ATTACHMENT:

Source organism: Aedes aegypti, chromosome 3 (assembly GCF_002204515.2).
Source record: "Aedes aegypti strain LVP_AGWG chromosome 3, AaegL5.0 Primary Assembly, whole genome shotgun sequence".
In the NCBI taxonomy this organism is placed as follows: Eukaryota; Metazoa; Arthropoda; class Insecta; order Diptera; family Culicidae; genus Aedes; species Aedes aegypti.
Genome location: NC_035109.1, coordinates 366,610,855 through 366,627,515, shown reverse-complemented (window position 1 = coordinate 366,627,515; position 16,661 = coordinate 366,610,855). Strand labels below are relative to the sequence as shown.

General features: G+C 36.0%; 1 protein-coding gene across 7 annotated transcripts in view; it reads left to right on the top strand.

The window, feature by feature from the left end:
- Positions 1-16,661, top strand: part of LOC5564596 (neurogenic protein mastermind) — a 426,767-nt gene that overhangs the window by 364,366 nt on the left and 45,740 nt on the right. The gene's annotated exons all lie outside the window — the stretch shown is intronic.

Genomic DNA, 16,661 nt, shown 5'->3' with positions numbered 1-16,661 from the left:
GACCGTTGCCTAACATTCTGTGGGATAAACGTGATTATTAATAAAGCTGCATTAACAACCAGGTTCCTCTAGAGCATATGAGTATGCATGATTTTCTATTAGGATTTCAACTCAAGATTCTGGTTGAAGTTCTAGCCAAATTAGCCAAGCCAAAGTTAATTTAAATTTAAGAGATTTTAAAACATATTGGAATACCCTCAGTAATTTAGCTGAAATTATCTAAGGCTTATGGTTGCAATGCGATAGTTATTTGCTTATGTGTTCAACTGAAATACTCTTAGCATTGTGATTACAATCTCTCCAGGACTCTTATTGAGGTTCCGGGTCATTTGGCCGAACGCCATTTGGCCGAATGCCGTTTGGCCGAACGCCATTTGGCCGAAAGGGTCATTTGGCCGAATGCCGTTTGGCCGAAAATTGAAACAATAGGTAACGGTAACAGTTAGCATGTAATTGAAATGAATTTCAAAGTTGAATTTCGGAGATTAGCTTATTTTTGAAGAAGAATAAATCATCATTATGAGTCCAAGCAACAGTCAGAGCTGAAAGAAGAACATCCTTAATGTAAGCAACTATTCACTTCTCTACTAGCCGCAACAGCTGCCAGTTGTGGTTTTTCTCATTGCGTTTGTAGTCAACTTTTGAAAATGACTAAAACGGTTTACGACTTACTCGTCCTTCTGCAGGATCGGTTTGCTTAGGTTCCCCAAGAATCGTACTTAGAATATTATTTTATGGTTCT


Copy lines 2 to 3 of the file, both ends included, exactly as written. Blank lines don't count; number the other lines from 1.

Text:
Source record: "Aedes aegypti strain LVP_AGWG chromosome 3, AaegL5.0 Primary Assembly, whole genome shotgun sequence".
In the NCBI taxonomy this organism is placed as follows: Eukaryota; Metazoa; Arthropoda; class Insecta; order Diptera; family Culicidae; genus Aedes; species Aedes aegypti.